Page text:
It is a soulful, thoughtful entrée to her third album, Girl From The North, due out in April, which follows 2017’s The Beauty Of This Life and 2015’s Sweet Surrender. It marks a journey of rediscovery with tales of love, loss and trauma. She told Americana UK, who premiered the video: ‘To move forward we sometimes have to go back. I wanted to prove to myself that it doesn’t matter where you are in the world, you can make great music. Returning to my hometown of Rotherham a few years ago, after leaving at the age of 18 [she was earlier based in Newcastle and Manchester], seemed like the most bizarre decision I’d ever made. It was never part of my plan but it has has enabled me to reassess my life and career goals and move forward in a way that feels true to myself.’
The sound is more Nashville, where she has performed (My Sleeping Heart was inspired there), than South Yorkshire. She was influenced by her father’s Elvis impressions and her mother’s Motown and Eva Cassidy records but the northern connection features strongly in her lyrics. Stay Awake To Dream, exquisitely sung, recalls a disturbing episode from her childhood, the bleak verses contrasting with the hopeful chorus...
Don’t want to end up like Bobby
She’s gone lost her head
But I’d never be broken by the things that you said
I made the decision to be no angry man’s wife
14 and knowing to say no to this life…
I’ve got rain in my eyes seeing stars through the trees
The darker the night the brighter they seem
While everyone else falls asleep
I lay awake to dream
Housley, who says music is her therapy, wrote the new material with guitarist husband and long-time musical collaborator Thomas Dibb, mostly recorded in a studio the couple built beneath a food hall in Rotherham, which they used for their wedding reception. ‘This is a real step up for Lauren in songwriting and storytelling,’ said Dibb. ‘She is drawing on inspiration from her childhood, growing up in a working-class town, having big dreams and exploring the world through her art. I hope young girls and women can listen to Lauren’s story and find inspiration in it themselves.’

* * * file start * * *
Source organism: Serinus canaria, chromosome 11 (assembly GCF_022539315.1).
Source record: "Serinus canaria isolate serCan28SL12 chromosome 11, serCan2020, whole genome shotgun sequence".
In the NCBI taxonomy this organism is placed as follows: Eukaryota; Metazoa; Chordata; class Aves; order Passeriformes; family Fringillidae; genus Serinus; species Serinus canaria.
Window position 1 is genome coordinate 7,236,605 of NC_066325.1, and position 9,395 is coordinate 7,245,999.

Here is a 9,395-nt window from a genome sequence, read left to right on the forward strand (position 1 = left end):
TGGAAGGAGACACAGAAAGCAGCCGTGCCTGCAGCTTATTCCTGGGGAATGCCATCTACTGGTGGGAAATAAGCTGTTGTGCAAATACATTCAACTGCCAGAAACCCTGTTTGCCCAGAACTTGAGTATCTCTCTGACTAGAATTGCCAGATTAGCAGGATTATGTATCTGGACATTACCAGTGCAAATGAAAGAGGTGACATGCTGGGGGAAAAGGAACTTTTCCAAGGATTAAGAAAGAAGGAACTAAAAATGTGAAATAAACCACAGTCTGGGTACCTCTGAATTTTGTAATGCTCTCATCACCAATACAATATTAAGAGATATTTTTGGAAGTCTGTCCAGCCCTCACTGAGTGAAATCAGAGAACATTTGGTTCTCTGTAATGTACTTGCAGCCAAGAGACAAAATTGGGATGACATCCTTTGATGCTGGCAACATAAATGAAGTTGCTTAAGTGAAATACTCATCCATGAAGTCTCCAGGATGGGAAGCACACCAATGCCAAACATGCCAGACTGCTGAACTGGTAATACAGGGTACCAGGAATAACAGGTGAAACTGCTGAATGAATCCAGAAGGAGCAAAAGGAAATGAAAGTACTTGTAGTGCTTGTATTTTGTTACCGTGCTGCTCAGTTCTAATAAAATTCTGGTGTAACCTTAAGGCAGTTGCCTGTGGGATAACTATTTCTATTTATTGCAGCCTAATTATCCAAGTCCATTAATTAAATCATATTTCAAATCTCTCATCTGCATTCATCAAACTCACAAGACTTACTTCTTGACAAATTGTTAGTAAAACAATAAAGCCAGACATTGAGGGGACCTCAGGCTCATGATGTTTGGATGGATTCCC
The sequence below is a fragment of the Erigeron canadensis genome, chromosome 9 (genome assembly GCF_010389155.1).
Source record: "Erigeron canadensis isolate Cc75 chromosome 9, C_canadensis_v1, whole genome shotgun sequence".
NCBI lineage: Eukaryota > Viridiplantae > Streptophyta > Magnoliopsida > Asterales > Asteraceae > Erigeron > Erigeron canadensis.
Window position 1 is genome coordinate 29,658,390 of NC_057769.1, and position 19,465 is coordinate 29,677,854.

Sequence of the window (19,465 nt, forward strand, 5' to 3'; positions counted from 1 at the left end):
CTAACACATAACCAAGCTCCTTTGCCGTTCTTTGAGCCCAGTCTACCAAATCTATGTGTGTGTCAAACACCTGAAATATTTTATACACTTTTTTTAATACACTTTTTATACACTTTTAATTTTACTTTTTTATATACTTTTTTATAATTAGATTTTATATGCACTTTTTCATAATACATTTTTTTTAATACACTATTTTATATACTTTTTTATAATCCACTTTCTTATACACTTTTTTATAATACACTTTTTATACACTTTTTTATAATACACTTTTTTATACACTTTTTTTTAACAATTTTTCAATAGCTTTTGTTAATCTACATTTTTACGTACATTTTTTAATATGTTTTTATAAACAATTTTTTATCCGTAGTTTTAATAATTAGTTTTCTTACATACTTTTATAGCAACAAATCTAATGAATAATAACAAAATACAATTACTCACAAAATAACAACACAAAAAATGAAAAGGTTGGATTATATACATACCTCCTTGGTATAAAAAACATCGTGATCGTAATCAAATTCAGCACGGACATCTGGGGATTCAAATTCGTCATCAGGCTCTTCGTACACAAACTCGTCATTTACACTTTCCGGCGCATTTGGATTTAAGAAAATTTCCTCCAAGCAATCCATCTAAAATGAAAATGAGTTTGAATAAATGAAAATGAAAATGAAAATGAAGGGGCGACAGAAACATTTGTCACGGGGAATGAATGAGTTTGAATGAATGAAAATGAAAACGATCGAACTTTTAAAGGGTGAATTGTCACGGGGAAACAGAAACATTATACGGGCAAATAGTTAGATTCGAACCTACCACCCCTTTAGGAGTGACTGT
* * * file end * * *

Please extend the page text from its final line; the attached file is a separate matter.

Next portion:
We have been playing this gorgeous track since the summer of 2019 when Housley and friends performed an acoustic version for the Under The Apple Tree sessions, recorded around one mic outside the studio in Bob Harris’s garden. Like a certain cricketer, this songwriter is here for the long run. Roots music, you might say.
Killing The Blues: Rowland Salley
It is often rewarding to trace a great song back to its source. Killing The Blues, famously covered by Robert Plant and Alison Krauss, was written as long ago as 1977 by American musician Rowland Salley. It is our Song Of The Week at herecomesthesong.com. Rowland who?
You might not have heard of him, but you’ve probably heard him. On some lyric sites, he is actually listed as Salley Rowland or misspelled his name while some of those who have recorded his composition have been lazily credited with writing it. Illinois-born Roly, now 71, is the bass player with Chris Isaak’s band, Silvertone. He didn’t submit Killing The Blues for critical assessment until his only album of the same name in 2005. He once said: ‘The part I like best about writing is the second you realise that you’ve just written a song.’